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The French Election

Nick Berlet ’18, Staff writer

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In an effort to preserve the far-right movement around the globe, the National Front party of France put forth Marine Le Pen to contend in the French election against a slew of candidates ranging from far-left to centrist, most notably, Emmanuel Macron. The founding leader of the En Marche party, Macron is a socially liberal centrist who believes that he can unite the left and the right. Throughout almost the entirety of the election, aside with some interference from Republican Francois Fillon, these two were seen as the favorites to be the future leaders of France, unsurprisingly as both strayed from the far left beliefs of current unpopular President, Francois Hollande.

As with every election within the recent few decades, interesting circumstances were sure to arise. The drama following Macron primarily focused on the huge age gap between him and his wife, which spans to almost twenty five years. Sixty four year old Brigitte Macron was a thirty nine year old high school drama teacher when she met student, Emmanuel Macron. Although she was married at the time, she continued to have an affair with Emmanuel. Amidst all of the conflict, they married more than a decade after he promised to do so as a 16 year old.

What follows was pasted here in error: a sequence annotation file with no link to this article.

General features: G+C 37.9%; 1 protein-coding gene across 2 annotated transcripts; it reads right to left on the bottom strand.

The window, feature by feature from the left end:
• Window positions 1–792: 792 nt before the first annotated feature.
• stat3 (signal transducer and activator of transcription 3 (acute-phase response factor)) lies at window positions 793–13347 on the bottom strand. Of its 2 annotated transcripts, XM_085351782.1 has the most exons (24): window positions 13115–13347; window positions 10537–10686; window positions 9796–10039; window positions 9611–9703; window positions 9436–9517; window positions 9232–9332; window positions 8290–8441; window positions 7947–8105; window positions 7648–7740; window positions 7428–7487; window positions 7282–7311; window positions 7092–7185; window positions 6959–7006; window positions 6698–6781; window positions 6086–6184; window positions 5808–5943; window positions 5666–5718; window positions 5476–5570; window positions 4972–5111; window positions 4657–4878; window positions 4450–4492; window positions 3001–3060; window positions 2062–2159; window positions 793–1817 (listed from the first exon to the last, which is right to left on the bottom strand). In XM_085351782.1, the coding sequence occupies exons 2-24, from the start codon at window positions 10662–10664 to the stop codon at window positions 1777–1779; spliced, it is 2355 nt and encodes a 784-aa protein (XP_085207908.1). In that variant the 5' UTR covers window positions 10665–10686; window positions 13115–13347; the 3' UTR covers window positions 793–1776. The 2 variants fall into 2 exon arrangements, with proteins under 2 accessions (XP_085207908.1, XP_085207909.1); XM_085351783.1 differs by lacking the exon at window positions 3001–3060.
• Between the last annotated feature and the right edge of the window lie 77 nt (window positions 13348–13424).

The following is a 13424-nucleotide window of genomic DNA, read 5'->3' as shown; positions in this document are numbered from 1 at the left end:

In a much less romantic form of drama, Marine Le Pen has been compared to Donald Trump and Hitler, as her rather alt-right policies, such as shutting down all French borders and her strict stances on immigration, have certainly raised eyebrows. Also, the attempted hack by the Russians sounded too familiar, and instead of having it go their way as it did in America, it greatly affected Le Pen’s campaign, as she was destroyed in the second round.

Peddie post graduate Cameron Hochberg ‘17, a resident of France, gave his opinion regarding the election, saying, “I wanted Macron to win. I didn’t specifically want him in particular, but I just think that he was the best out of the worst. As for what I think will happen, I think we will have a repeat of what happened these last 5 years. He never really told us anything on what he wanted to do, but at the same time now he is taking some actions. It might be better, but I frankly don’t know. The election on its own was more on why did the FN manage to get where it was and how to counter and on all the scandals that were discovered right before the start of everyone’s campaign.”

The global far-right movement started by the regaining of Tory majority in British government, followed by Brexit, then again by the electing of Trump is seemingly coming to a close. In Austria, the far-right was outlasted by the Green Party, and in France, as reported, the centrist by the name of Emmanuel Macron was elected.

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The French Election